It was in a class in seminary that I first heard about the cognitive difference between the words “extrinsic” religion and “intrinsic” faith. I bolted upright in my chair, in the winter of 87-88, and have been sniffing out the implications of that little nugget ever since. I had stepped off the career “hamster-wheel” for the identified reason that while I recognized I could pursue additional academic qualifications, my need was to dig into whatever it was that was driving me to work up to eighteen hours per day, and to reflect on what I was coming to perceive as a singular need and appetite for “applause” in whatever form that might take. Something “inside” me needed to be confronted, although at that time I had absolutely no idea what or who that “something” was. Thinking and even believing, ironically and tragically as it now seems, that a deeper look into what I then considered my own “faith” and “spiritual” life might turn up some new insights along with the hope they might unveil. Perhaps I was, at the time, summoning the strength to protect myself against the raw power plays of the inter feminine.
I knew too much about the raw and even abusive “raw feminine” in my early life, likely, in retrospect, even transferring my deep-seated anger and resentment that I felt toward my mother onto an unsuspecting and undeserving spouse, over twenty-plus years. What I did not “know” or appreciate or even anticipate about the “inner feminine” could then have filled a library, a hard drive or even a “cloud” in today’s world. I did not even contemplate the notion of an “intrinsic” religion or faith. Clearly a deep and, at least to my ‘eyes’ an arrogance persisted that I could conquer whatever it was that had been driving me to ever more challenges, and ever more desperation with each attempt. Cognition, reading, rehearsing, challenging myself in ways I had never imagined was clearly not meeting some deep and profound need.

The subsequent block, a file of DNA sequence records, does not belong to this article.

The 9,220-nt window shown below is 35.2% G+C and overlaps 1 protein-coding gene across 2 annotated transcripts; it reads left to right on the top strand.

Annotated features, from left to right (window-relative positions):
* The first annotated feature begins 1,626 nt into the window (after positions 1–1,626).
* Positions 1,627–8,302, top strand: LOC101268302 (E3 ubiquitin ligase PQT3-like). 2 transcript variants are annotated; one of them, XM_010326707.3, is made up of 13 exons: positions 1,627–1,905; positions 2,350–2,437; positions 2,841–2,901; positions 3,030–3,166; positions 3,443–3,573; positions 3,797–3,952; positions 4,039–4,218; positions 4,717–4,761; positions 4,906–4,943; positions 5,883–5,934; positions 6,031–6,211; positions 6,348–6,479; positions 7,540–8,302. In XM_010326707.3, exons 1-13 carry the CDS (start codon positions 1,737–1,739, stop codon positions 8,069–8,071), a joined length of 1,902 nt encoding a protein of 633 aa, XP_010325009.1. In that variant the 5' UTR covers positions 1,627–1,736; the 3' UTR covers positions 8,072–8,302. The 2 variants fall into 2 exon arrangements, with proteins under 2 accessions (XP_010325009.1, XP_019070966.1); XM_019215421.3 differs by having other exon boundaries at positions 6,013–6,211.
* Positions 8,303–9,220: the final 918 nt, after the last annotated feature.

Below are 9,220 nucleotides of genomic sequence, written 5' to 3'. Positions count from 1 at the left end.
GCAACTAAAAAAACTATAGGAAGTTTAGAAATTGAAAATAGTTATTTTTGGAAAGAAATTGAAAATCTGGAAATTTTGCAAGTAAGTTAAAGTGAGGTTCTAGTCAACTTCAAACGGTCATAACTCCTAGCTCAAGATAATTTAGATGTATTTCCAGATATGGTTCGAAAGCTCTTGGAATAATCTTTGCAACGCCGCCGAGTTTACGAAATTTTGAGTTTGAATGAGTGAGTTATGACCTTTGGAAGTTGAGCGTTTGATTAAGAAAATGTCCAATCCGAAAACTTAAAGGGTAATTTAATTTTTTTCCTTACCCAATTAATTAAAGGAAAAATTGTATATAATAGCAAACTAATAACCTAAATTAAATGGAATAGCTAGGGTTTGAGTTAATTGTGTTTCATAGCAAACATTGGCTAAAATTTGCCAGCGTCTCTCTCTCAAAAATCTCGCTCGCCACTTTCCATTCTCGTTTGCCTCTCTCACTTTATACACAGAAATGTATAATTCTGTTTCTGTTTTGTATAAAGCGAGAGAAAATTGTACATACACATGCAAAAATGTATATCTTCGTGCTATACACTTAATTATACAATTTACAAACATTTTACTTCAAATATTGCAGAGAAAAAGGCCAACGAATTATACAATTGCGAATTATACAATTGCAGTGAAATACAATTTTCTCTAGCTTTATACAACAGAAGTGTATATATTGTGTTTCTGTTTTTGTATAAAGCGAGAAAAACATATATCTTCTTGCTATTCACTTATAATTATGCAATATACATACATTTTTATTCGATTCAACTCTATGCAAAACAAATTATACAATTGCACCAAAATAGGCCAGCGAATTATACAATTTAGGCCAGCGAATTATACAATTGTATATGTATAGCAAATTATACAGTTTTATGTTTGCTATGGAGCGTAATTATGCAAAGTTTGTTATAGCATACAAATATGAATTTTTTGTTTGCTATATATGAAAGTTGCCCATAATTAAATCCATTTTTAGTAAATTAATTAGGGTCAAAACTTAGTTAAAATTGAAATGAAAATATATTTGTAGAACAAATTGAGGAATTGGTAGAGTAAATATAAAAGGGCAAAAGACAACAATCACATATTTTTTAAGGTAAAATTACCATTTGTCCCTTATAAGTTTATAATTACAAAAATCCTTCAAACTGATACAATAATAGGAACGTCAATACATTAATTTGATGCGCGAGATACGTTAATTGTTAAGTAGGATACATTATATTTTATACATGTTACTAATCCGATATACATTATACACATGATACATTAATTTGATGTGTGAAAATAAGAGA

And the irony is, from the perspective of an additional three decades, that the real role and evolution of the heroic masculine ego is to let go, to give up ego control, to stop trying to control the people and the situation and to turn the situation over to fate and to wait on the natural flow of the universe. “To give up the oar and the sail means to stop personal control, to stop trying to force things. To leave the sword means to stop trying to understand by intelle3ct or logic, to stop trying to force things. To take up the harp means to wait patiently, listening to a soft voice within, for the wisdom that comes not from logic or action but from feeling, intuition, the irrational and the lyrical.” (Johnson, op. cit, p.33)
And, along with this identified process of “letting go” came a corresponding and enhancing process of coming to grasp more deeply and personally the important differences between various iterations of male-female relationships.
From Johnson we derive the notion that romantic love is not love but a complex or attitudes about love—involuntary feeling ideals, and reactions….finding ourselves possessed: caught in automatic reactions and intense feelings a near-visionary state. (op. cit. p. 45) Developed around the twelfth century, “courtly love” idealized the feminine, and under its laws, “each knight agreed to obey his lady in all things having to do with love, relationship, manners and taste. Within her realm she was his mistress, his queen. There were three characteristics of courtly love that will help us to understand it. First the knight and his lady were never to be involved sexually with each other. Theirs was an idealized, spiritualized relationship designed to lift them above the level of physical grossness, to cultivate refined feeling and spirituality. The second requirement of courtly love was that they not be married to each other. In fact, the lady was usually married to another nobleman. The knight-errant adored her, served her, and made her the focus of his spiritual aspiration and idealism, but he could not have an intimate relationship with her….The third requirement was that the courtly lovers keep themselves aflame with passion, that they suffer intense desire for each other, yet strive to spiritualize their desire by seeing each other as symbols of the divine archetypal world and by never reducing their passion to the ordinariness of sex or marriage. (op.cit., p.45-6)
We seek romantic love to be possessed by our love, to soar to the heights, to find ultimate meaning and fulfillment in our beloved. We seek the feeling of wholeness.